But I’m sorry: we just can’t make this huge leap in logic Strand is proposing in her book.

Look at the FBI’s own data about overall violent crime rates – which in include murder and rape. In 2010, an estimated 1,246,248 violent crimes occurred nationwide, a decrease of 6% percent from the 2009 and – when considering five and 10-year trends – some 13.2% below the 2006 level and 13.4% below the 2001 level.

Now look at the FBI’s most recent violent crime data from last year:

  • All four offenses in the violent crime category—murder and non-negligent (read as “willful”)homicide, forcible rape, robbery, and aggravated assault—decreased when data from the first six months of 2011 and the first six months of 2010 were compared. The number of murders declined 5.7%, and the number of rapes decreased 5.1%. Robbery declined 7.7%, and aggravated assault decreased 5.9%.
  • Law enforcement agencies in all six city population groups reported decreases in violent crime. Cities with populations of 50,000 to 99,999 inhabitants recorded the largest decrease in violent crime at 7.2 percent. Violent crime also declined in metropolitan counties (7.6%) and in nonmetropolitan counties (6.4%).
  • Violent crime declined in each of the nation’s four regions. The largest decrease (9.7%) was in the Midwest, followed by 6.6% in the West, 5.8% in the South, and 3.6% in the Northeast.

Then look at truck stops themselves: a nationwide group of businesses that I’m sure is just pleased as punch to be referred to as “dingy” by Strand (seen below) in her book.

Again: REALLY? I’ve been to a lot of truck stops – Pilot, Travel Centers of America, Petro Stopping Centers, and independent firms too like the Trailways Truckstop on Route 301 in Delaware – and not only are most far from “dingy,” they cater to all manner of highway users; families on vacation as well as truckers.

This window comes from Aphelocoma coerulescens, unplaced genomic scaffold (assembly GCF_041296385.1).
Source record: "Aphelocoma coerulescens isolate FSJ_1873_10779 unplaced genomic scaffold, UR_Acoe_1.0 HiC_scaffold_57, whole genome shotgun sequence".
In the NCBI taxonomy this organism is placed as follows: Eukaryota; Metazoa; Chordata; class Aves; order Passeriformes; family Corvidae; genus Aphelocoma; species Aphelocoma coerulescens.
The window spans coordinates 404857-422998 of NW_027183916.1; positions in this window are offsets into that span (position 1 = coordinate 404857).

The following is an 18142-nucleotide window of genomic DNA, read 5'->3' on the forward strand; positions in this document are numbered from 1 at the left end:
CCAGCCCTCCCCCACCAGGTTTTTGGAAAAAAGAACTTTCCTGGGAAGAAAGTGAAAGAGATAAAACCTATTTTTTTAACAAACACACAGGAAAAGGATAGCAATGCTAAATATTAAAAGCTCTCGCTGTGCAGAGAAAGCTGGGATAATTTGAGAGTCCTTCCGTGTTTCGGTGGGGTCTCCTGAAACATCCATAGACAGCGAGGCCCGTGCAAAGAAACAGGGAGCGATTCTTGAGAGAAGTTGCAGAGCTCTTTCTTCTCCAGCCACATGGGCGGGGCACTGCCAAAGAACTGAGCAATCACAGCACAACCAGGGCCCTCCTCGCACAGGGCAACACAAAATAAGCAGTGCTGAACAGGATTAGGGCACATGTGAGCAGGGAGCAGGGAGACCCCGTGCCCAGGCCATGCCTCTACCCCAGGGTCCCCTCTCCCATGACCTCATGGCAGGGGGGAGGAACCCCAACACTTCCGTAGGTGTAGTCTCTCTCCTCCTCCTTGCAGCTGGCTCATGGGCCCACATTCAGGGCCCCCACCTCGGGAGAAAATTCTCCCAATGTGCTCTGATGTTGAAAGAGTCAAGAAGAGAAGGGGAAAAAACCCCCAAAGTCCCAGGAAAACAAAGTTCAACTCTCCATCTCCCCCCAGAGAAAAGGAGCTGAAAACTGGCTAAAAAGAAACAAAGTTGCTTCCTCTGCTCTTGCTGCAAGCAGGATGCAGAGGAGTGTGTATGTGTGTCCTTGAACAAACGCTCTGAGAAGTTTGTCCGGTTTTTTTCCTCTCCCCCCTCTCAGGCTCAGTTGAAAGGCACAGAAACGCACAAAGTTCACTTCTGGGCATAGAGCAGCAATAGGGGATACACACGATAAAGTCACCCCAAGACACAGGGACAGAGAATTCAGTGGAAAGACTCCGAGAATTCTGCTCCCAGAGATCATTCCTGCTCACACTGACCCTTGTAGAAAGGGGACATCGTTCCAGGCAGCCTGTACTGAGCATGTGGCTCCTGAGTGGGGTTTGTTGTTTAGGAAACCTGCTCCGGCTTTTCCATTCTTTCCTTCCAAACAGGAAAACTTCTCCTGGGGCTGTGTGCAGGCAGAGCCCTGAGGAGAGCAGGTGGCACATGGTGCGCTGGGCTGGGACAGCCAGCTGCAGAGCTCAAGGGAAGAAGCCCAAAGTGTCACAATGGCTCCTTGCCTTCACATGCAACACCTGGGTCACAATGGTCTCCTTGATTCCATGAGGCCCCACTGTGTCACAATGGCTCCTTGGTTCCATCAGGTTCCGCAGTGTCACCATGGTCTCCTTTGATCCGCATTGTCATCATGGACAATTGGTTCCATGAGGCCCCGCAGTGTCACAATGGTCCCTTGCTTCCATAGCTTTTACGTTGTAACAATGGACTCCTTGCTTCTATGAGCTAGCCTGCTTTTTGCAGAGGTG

Are a few run down at the heels or in high crime locations? Sure – but you can say that about almost any national chain of businesses, from fast food joints to convenience stores.

Take all of this a step further when we discuss investing in infrastructure. Building highways creates jobs, improves the flow of trade, and helps to link our nation together. Shall we scuttle all such construction because sometimes a serial murder moves along them?

Following Strand’s logic, any effort to build more highways would be tantamount to aiding and abetting murder. Are we going to prosecute Transportation Secretary Ray LaHood for doling out TIIGER grants for roadway construction? Thus you see the implicit problem here.

And of course completely unmentioned in Stand’s compendium of woe is that the U.S. highway system and the trucks that ply it are one of the foundations upon which modern American life is built. Indeed, trucks carry between 70% and 80% of all the freight in this country.

Take them all away, and everything we take for granted – fresh food at the local grocery store, medical supplies at the hospitals, clothes at the department store - all goes away too.

No one seems to get that at all anymore.